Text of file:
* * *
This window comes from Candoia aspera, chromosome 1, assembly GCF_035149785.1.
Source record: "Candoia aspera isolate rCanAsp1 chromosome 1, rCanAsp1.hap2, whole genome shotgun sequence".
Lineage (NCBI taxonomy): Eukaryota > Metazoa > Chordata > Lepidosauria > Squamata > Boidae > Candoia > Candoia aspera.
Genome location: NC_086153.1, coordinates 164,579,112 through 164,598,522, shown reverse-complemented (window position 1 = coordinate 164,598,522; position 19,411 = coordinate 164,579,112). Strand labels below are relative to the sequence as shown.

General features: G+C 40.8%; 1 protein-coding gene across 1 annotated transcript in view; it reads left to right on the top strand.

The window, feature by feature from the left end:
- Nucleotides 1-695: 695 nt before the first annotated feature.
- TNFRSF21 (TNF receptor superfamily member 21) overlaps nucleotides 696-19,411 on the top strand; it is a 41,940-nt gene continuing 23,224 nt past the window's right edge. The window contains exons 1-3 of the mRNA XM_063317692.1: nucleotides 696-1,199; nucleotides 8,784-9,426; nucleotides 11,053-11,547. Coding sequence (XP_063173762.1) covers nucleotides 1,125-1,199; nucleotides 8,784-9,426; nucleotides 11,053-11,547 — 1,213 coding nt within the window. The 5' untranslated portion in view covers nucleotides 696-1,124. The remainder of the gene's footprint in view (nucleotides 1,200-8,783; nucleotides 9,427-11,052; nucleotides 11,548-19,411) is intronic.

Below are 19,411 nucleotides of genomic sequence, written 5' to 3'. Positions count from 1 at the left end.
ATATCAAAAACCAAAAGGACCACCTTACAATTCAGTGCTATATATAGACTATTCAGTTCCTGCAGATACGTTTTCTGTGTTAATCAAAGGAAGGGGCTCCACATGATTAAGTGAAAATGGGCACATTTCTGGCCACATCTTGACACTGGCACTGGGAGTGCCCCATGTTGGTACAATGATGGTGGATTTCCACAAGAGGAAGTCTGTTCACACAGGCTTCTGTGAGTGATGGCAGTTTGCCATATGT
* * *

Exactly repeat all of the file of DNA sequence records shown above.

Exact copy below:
This window comes from Candoia aspera, chromosome 1, assembly GCF_035149785.1.
Source record: "Candoia aspera isolate rCanAsp1 chromosome 1, rCanAsp1.hap2, whole genome shotgun sequence".
Lineage (NCBI taxonomy): Eukaryota > Metazoa > Chordata > Lepidosauria > Squamata > Boidae > Candoia > Candoia aspera.
Genome location: NC_086153.1, coordinates 164,579,112 through 164,598,522, shown reverse-complemented (window position 1 = coordinate 164,598,522; position 19,411 = coordinate 164,579,112). Strand labels below are relative to the sequence as shown.

General features: G+C 40.8%; 1 protein-coding gene across 1 annotated transcript in view; it reads left to right on the top strand.

The window, feature by feature from the left end:
- Nucleotides 1-695: 695 nt before the first annotated feature.
- TNFRSF21 (TNF receptor superfamily member 21) overlaps nucleotides 696-19,411 on the top strand; it is a 41,940-nt gene continuing 23,224 nt past the window's right edge. The window contains exons 1-3 of the mRNA XM_063317692.1: nucleotides 696-1,199; nucleotides 8,784-9,426; nucleotides 11,053-11,547. Coding sequence (XP_063173762.1) covers nucleotides 1,125-1,199; nucleotides 8,784-9,426; nucleotides 11,053-11,547 — 1,213 coding nt within the window. The 5' untranslated portion in view covers nucleotides 696-1,124. The remainder of the gene's footprint in view (nucleotides 1,200-8,783; nucleotides 9,427-11,052; nucleotides 11,548-19,411) is intronic.

Below are 19,411 nucleotides of genomic sequence, written 5' to 3'. Positions count from 1 at the left end.
ATATCAAAAACCAAAAGGACCACCTTACAATTCAGTGCTATATATAGACTATTCAGTTCCTGCAGATACGTTTTCTGTGTTAATCAAAGGAAGGGGCTCCACATGATTAAGTGAAAATGGGCACATTTCTGGCCACATCTTGACACTGGCACTGGGAGTGCCCCATGTTGGTACAATGATGGTGGATTTCCACAAGAGGAAGTCTGTTCACACAGGCTTCTGTGAGTGATGGCAGTTTGCCATATGT